Our second place winner, as always, is the (other) count with 19,865, but a surprise third place winner is the June 2011 issue which came in with 2,129 downloads. This knocked the mysterious cult following of our March 2011 issue, out of third place, which is slipping in it popularity by only bringing in 673 downloads.

Our February 2011 issue brought in 541 downloads, followed by our January 2011 issue with 413 downloads and August 2011 with 360 downloads. The July 2011 issue came in with 269 downloads and looked who showed up after a long absence – May 2011 had 26 downloads. There is still no sign of the April 2011 issue. I don’t exactly know why these issues has fallen on such low interest. They had lots of good stuff in them.

If you haven’t checked out our Sept. 2011 issue of Carolina Arts you can find it at ( And, if you haven’t sent the link to your e-mail list yet – the link is (

We sure appreciate you helping us spread the word and it helps you too – if you’re part of that issue and who isn’t? And, if you’re someone who just loves the visual arts in the Carolinas – I bet your friends and contacts might feel the same way too. So, send them the link and get them hooked on Carolina Arts.

We’ll report the total amounts after the end of the month.

Calling on All My Michigan Friends and Family to Vote for Jonathan Brilliant to Win ArtPrize® 2011 in Grand Rapids, MI

Saturday, September 10th, 2011

Jonathan Brilliant, of Columbia, SC, is currently at Kendall College of Art and Design in Grand Rapids, MI, doing an artist residency, from Sept. 8 – 21, 2011, building one of his coffee stir installations, which will become part of ArtPrize® 2011, one of the largest art competitions in the world.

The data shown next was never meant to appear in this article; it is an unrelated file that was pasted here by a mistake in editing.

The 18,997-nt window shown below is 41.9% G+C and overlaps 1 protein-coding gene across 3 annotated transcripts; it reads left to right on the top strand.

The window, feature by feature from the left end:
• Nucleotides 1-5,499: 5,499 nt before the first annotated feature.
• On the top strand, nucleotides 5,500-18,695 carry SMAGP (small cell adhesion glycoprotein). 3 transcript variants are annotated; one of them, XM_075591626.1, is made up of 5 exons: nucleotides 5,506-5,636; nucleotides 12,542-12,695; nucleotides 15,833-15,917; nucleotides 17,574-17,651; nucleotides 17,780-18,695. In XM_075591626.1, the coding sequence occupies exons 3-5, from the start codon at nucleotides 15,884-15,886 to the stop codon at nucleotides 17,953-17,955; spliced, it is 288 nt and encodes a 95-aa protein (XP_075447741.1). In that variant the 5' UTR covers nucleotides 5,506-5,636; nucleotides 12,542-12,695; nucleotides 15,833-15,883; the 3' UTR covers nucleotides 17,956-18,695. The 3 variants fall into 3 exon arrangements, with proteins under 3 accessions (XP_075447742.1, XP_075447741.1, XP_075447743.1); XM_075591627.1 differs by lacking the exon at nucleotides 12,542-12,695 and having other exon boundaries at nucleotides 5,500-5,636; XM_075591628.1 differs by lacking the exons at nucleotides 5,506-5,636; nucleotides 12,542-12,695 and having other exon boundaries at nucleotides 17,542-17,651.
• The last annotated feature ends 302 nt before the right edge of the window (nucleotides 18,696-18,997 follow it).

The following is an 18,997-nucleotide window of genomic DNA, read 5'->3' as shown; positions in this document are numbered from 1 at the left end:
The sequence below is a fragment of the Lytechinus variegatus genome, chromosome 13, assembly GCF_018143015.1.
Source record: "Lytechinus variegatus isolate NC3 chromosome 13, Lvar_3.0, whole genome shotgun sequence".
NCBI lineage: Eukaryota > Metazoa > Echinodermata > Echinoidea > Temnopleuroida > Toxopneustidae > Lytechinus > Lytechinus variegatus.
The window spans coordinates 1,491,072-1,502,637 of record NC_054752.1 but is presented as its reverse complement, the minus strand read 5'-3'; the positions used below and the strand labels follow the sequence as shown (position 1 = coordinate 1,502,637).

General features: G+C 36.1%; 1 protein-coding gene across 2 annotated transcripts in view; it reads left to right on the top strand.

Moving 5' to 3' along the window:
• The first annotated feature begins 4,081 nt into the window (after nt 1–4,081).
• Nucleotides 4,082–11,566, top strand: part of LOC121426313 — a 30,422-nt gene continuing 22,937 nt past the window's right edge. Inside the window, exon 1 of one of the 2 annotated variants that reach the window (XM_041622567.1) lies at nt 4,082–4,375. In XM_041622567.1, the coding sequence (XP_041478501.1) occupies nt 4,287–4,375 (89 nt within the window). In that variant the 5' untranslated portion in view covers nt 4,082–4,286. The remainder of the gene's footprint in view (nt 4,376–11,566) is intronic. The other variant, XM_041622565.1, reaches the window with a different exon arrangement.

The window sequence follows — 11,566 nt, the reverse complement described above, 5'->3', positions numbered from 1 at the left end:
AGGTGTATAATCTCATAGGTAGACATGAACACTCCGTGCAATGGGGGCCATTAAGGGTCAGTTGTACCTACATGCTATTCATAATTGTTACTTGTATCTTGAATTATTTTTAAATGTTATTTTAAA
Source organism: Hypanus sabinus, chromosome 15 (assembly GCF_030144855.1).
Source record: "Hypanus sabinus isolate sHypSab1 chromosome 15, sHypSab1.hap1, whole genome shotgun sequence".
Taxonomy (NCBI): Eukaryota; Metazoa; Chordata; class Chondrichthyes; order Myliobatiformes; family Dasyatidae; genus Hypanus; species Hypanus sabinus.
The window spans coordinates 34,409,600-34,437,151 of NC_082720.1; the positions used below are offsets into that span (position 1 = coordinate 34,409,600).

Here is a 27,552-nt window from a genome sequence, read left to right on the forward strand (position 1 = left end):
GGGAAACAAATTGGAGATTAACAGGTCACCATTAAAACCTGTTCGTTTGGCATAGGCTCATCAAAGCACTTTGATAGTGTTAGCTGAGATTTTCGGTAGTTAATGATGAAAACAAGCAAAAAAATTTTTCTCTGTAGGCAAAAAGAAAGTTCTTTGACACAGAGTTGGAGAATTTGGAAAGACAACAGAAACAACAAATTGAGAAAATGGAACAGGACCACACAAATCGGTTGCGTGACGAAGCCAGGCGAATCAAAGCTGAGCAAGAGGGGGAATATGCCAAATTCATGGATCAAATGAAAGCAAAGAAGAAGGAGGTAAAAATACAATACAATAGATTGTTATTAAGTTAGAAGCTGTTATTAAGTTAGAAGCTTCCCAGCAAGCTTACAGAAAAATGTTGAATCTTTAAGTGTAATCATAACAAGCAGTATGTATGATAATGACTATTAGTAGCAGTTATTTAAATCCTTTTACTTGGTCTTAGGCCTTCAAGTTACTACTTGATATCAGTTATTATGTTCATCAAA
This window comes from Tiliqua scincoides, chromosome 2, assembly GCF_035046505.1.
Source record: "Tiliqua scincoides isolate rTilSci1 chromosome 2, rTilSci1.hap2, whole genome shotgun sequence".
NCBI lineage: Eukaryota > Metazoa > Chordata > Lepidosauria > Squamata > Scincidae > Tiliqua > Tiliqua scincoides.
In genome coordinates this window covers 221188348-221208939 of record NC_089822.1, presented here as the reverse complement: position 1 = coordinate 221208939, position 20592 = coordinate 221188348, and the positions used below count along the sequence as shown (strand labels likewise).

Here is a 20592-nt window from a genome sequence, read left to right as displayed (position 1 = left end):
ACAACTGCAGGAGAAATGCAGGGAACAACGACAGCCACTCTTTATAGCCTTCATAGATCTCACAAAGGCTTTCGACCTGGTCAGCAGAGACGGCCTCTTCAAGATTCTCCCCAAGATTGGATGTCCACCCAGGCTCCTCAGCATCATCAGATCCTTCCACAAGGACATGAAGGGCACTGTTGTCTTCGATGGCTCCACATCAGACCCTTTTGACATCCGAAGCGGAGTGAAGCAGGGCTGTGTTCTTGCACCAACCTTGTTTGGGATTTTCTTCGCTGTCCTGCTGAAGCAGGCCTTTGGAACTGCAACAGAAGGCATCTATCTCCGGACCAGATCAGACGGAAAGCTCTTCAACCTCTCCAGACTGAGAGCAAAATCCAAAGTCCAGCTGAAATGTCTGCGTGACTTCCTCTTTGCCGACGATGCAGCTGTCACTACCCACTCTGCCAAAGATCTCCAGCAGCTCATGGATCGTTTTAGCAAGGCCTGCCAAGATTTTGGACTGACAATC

One of Jonathan Brilliant’s installations in Charleston, SC, in 2009

I’m calling on all my friends and family members still in Michigan to go vote for Brilliant’s entry during ArtPrize® 2011 in Grand Rapids. And, maybe they can do some social networking and encourage all their friends and family to go vote for Brilliant.

You have to go to Grand Rapids to cast your vote. You can read my earlier posting on this subject at this link.

Show this southern artist some northern hospitality!

If you need a reason – remember it was a football game between Clemson University (Clemson, SC) and Ohio State where Woody Hayes’ career was ended as he stepped onto the field of play to knock down a Clemson player.

Michigan owes South Carolina BIG for that reason alone.

For further details about voting visit (

From The Ground Up Pottery in Seagrove, NC, Offers Annual R.D. Mahan Kiln Opening and Turkey Roast – Oct. 1, 2011

Saturday, September 10th, 2011

Editor’s Note: This is my 500th posting at Carolina Arts Unleashed. This blog started in May 2008 as a birthday present from Linda. What else can you give someone who likes to express his opinions and views without limits? Space limits that is. You can blame her. The only wonder is – how did it take over 3 years to get to the 500th posting? All I can say is – I’ll try harder.